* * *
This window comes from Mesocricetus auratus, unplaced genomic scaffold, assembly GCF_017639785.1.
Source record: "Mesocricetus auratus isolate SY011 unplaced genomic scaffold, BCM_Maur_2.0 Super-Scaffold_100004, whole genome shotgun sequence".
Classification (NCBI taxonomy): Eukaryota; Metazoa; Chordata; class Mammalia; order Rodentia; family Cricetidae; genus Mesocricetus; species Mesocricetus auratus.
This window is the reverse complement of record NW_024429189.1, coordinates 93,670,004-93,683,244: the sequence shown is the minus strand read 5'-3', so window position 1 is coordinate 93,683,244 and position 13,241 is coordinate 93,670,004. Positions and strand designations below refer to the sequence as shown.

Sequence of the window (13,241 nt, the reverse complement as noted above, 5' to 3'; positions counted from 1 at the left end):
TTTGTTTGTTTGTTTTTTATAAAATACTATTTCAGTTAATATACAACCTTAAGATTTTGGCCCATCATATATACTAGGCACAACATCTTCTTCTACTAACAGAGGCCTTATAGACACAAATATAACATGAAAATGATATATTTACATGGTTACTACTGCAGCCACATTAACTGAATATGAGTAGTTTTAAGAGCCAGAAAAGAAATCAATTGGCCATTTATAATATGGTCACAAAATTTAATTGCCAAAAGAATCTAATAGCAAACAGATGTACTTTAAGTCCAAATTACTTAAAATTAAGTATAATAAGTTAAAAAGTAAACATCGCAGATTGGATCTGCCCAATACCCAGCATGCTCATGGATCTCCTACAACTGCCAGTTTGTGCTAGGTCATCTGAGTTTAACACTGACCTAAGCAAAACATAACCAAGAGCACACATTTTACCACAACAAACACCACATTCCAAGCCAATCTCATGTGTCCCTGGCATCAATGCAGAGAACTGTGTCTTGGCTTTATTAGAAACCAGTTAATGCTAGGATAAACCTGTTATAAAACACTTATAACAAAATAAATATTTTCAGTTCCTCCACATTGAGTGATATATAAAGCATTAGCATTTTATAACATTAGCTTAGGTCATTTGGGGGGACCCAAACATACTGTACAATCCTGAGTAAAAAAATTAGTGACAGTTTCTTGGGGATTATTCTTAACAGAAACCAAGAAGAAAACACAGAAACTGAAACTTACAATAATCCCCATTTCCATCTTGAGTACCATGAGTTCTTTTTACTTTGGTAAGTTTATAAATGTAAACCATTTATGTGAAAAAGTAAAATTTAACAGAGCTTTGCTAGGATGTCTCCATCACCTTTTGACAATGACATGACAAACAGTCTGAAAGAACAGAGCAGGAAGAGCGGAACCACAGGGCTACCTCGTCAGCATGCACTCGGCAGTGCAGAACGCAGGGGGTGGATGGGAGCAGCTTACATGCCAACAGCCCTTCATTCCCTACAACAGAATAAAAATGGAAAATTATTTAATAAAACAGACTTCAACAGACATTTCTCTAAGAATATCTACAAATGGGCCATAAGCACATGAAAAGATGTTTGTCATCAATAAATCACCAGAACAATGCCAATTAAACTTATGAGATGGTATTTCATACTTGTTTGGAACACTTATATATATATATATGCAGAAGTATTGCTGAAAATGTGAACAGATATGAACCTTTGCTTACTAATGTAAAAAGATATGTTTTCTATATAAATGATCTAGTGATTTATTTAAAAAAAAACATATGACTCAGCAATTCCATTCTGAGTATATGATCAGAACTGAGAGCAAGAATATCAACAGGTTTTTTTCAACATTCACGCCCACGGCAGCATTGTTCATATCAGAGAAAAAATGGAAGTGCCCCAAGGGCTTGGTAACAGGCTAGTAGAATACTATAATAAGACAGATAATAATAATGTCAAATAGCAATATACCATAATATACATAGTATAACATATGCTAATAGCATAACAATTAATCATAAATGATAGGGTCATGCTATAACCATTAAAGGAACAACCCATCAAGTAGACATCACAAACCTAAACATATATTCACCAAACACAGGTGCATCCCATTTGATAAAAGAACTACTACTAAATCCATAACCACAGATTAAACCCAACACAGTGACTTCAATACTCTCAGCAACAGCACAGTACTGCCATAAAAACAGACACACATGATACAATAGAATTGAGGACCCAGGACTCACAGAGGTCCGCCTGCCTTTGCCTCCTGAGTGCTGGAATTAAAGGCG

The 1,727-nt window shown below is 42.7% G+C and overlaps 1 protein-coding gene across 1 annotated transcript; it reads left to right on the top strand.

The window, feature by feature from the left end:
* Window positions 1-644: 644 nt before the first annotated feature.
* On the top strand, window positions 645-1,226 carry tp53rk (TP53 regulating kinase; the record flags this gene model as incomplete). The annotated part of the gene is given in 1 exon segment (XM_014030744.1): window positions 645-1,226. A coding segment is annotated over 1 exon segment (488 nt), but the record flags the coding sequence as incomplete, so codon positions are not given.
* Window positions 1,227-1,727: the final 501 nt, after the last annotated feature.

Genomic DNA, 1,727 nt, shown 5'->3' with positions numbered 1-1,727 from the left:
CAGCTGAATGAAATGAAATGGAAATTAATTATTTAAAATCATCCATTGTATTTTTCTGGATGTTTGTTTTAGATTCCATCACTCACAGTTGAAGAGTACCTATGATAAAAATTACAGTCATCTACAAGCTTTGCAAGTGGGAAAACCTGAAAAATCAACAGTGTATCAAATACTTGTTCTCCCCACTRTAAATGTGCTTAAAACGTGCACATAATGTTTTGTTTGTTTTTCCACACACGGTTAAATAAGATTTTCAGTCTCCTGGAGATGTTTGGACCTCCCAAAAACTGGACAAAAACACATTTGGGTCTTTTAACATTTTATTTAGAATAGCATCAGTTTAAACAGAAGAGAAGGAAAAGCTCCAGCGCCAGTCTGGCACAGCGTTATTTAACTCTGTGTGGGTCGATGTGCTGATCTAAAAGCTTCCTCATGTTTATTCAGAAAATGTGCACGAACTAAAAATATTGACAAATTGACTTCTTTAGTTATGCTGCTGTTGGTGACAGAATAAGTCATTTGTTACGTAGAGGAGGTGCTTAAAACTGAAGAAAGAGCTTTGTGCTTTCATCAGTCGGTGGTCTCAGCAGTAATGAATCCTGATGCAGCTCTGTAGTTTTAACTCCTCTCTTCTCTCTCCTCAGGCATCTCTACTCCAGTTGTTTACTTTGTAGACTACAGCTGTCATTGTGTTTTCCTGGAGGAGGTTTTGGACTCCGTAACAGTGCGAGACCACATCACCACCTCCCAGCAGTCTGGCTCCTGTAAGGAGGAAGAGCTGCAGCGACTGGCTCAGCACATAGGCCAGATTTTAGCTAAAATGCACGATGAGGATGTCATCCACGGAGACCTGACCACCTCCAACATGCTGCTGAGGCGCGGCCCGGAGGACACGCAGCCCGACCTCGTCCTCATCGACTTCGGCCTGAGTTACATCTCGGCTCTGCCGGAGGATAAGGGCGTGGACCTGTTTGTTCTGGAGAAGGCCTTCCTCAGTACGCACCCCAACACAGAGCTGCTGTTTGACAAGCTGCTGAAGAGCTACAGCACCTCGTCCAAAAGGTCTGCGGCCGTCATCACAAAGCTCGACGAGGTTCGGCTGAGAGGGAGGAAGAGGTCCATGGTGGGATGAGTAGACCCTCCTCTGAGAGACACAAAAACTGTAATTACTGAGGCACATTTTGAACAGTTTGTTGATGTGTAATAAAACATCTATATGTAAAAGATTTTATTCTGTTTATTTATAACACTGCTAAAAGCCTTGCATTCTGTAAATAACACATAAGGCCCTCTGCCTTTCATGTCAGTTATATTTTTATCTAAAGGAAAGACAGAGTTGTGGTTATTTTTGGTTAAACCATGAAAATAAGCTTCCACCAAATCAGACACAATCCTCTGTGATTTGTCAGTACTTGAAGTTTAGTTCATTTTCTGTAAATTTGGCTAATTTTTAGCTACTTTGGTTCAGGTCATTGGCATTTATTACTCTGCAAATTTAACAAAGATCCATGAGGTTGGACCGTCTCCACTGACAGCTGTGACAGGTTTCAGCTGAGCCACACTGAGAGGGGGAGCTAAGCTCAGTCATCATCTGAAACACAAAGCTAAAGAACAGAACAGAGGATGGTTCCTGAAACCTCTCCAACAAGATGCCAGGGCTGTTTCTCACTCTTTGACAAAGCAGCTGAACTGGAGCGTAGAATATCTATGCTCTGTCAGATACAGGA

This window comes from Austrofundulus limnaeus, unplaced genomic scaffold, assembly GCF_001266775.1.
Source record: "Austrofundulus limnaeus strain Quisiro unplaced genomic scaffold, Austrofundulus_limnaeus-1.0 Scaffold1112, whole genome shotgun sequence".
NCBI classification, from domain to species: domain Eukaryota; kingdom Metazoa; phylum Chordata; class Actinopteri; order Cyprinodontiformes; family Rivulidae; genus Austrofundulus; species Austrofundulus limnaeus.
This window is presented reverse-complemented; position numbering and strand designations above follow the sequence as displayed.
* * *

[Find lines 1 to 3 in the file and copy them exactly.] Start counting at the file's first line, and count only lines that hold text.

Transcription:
This window comes from Mesocricetus auratus, unplaced genomic scaffold, assembly GCF_017639785.1.
Source record: "Mesocricetus auratus isolate SY011 unplaced genomic scaffold, BCM_Maur_2.0 Super-Scaffold_100004, whole genome shotgun sequence".
Classification (NCBI taxonomy): Eukaryota; Metazoa; Chordata; class Mammalia; order Rodentia; family Cricetidae; genus Mesocricetus; species Mesocricetus auratus.